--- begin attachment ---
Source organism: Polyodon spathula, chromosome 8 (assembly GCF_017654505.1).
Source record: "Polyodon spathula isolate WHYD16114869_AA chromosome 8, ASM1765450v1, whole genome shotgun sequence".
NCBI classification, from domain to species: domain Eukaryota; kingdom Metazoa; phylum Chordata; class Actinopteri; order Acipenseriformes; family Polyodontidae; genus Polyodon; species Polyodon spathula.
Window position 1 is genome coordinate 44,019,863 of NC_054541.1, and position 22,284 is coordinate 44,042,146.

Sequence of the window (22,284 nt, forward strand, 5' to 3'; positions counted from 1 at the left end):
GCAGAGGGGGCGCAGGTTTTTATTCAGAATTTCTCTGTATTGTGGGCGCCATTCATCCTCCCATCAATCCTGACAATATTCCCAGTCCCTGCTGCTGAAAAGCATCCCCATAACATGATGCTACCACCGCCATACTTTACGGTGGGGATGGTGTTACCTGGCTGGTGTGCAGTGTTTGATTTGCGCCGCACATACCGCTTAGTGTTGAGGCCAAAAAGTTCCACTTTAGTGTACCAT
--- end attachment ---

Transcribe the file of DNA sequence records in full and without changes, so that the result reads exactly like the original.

Source organism: Polyodon spathula, chromosome 8 (assembly GCF_017654505.1).
Source record: "Polyodon spathula isolate WHYD16114869_AA chromosome 8, ASM1765450v1, whole genome shotgun sequence".
NCBI classification, from domain to species: domain Eukaryota; kingdom Metazoa; phylum Chordata; class Actinopteri; order Acipenseriformes; family Polyodontidae; genus Polyodon; species Polyodon spathula.
Window position 1 is genome coordinate 44,019,863 of NC_054541.1, and position 22,284 is coordinate 44,042,146.

Sequence of the window (22,284 nt, forward strand, 5' to 3'; positions counted from 1 at the left end):
GCAGAGGGGGCGCAGGTTTTTATTCAGAATTTCTCTGTATTGTGGGCGCCATTCATCCTCCCATCAATCCTGACAATATTCCCAGTCCCTGCTGCTGAAAAGCATCCCCATAACATGATGCTACCACCGCCATACTTTACGGTGGGGATGGTGTTACCTGGCTGGTGTGCAGTGTTTGATTTGCGCCGCACATACCGCTTAGTGTTGAGGCCAAAAAGTTCCACTTTAGTGTACCAT